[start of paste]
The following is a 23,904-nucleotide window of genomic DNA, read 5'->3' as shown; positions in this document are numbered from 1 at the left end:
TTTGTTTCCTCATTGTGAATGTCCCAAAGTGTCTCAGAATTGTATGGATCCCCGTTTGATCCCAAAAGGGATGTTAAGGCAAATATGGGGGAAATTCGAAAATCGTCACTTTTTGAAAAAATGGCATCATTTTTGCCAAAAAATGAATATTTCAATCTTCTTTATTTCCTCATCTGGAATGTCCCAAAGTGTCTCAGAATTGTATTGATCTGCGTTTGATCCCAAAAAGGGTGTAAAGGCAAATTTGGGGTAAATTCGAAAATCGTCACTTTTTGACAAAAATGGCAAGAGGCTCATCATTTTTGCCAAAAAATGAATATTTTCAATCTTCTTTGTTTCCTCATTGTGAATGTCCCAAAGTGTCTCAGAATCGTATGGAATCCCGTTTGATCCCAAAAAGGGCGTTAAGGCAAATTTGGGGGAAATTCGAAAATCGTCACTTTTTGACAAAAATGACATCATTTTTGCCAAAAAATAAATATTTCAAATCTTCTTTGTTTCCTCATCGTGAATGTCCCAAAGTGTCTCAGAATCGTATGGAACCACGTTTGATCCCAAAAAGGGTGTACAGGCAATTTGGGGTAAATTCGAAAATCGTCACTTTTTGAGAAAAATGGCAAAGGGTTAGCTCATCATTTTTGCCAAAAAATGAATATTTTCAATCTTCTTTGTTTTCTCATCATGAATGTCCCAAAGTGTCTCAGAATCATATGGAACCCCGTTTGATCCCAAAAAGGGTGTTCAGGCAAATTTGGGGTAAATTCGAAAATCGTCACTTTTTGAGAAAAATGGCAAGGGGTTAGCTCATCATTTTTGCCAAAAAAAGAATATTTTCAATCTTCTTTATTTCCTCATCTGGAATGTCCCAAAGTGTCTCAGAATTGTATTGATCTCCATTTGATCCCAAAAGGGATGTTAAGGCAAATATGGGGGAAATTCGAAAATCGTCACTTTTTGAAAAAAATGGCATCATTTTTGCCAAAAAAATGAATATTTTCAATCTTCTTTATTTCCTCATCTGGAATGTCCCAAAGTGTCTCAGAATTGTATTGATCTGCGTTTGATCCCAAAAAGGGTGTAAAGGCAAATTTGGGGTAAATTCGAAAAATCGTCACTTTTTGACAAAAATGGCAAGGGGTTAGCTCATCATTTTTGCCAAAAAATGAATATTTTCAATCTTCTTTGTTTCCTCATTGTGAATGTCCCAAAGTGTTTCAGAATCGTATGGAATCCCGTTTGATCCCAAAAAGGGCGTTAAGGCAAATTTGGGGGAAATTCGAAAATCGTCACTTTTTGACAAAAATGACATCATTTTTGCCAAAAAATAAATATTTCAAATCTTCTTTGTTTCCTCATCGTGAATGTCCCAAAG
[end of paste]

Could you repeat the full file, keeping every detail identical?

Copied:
The following is a 23,904-nucleotide window of genomic DNA, read 5'->3' as shown; positions in this document are numbered from 1 at the left end:
TTTGTTTCCTCATTGTGAATGTCCCAAAGTGTCTCAGAATTGTATGGATCCCCGTTTGATCCCAAAAGGGATGTTAAGGCAAATATGGGGGAAATTCGAAAATCGTCACTTTTTGAAAAAATGGCATCATTTTTGCCAAAAAATGAATATTTCAATCTTCTTTATTTCCTCATCTGGAATGTCCCAAAGTGTCTCAGAATTGTATTGATCTGCGTTTGATCCCAAAAAGGGTGTAAAGGCAAATTTGGGGTAAATTCGAAAATCGTCACTTTTTGACAAAAATGGCAAGAGGCTCATCATTTTTGCCAAAAAATGAATATTTTCAATCTTCTTTGTTTCCTCATTGTGAATGTCCCAAAGTGTCTCAGAATCGTATGGAATCCCGTTTGATCCCAAAAAGGGCGTTAAGGCAAATTTGGGGGAAATTCGAAAATCGTCACTTTTTGACAAAAATGACATCATTTTTGCCAAAAAATAAATATTTCAAATCTTCTTTGTTTCCTCATCGTGAATGTCCCAAAGTGTCTCAGAATCGTATGGAACCACGTTTGATCCCAAAAAGGGTGTACAGGCAATTTGGGGTAAATTCGAAAATCGTCACTTTTTGAGAAAAATGGCAAAGGGTTAGCTCATCATTTTTGCCAAAAAATGAATATTTTCAATCTTCTTTGTTTTCTCATCATGAATGTCCCAAAGTGTCTCAGAATCATATGGAACCCCGTTTGATCCCAAAAAGGGTGTTCAGGCAAATTTGGGGTAAATTCGAAAATCGTCACTTTTTGAGAAAAATGGCAAGGGGTTAGCTCATCATTTTTGCCAAAAAAAGAATATTTTCAATCTTCTTTATTTCCTCATCTGGAATGTCCCAAAGTGTCTCAGAATTGTATTGATCTCCATTTGATCCCAAAAGGGATGTTAAGGCAAATATGGGGGAAATTCGAAAATCGTCACTTTTTGAAAAAAATGGCATCATTTTTGCCAAAAAAATGAATATTTTCAATCTTCTTTATTTCCTCATCTGGAATGTCCCAAAGTGTCTCAGAATTGTATTGATCTGCGTTTGATCCCAAAAAGGGTGTAAAGGCAAATTTGGGGTAAATTCGAAAAATCGTCACTTTTTGACAAAAATGGCAAGGGGTTAGCTCATCATTTTTGCCAAAAAATGAATATTTTCAATCTTCTTTGTTTCCTCATTGTGAATGTCCCAAAGTGTTTCAGAATCGTATGGAATCCCGTTTGATCCCAAAAAGGGCGTTAAGGCAAATTTGGGGGAAATTCGAAAATCGTCACTTTTTGACAAAAATGACATCATTTTTGCCAAAAAATAAATATTTCAAATCTTCTTTGTTTCCTCATCGTGAATGTCCCAAAG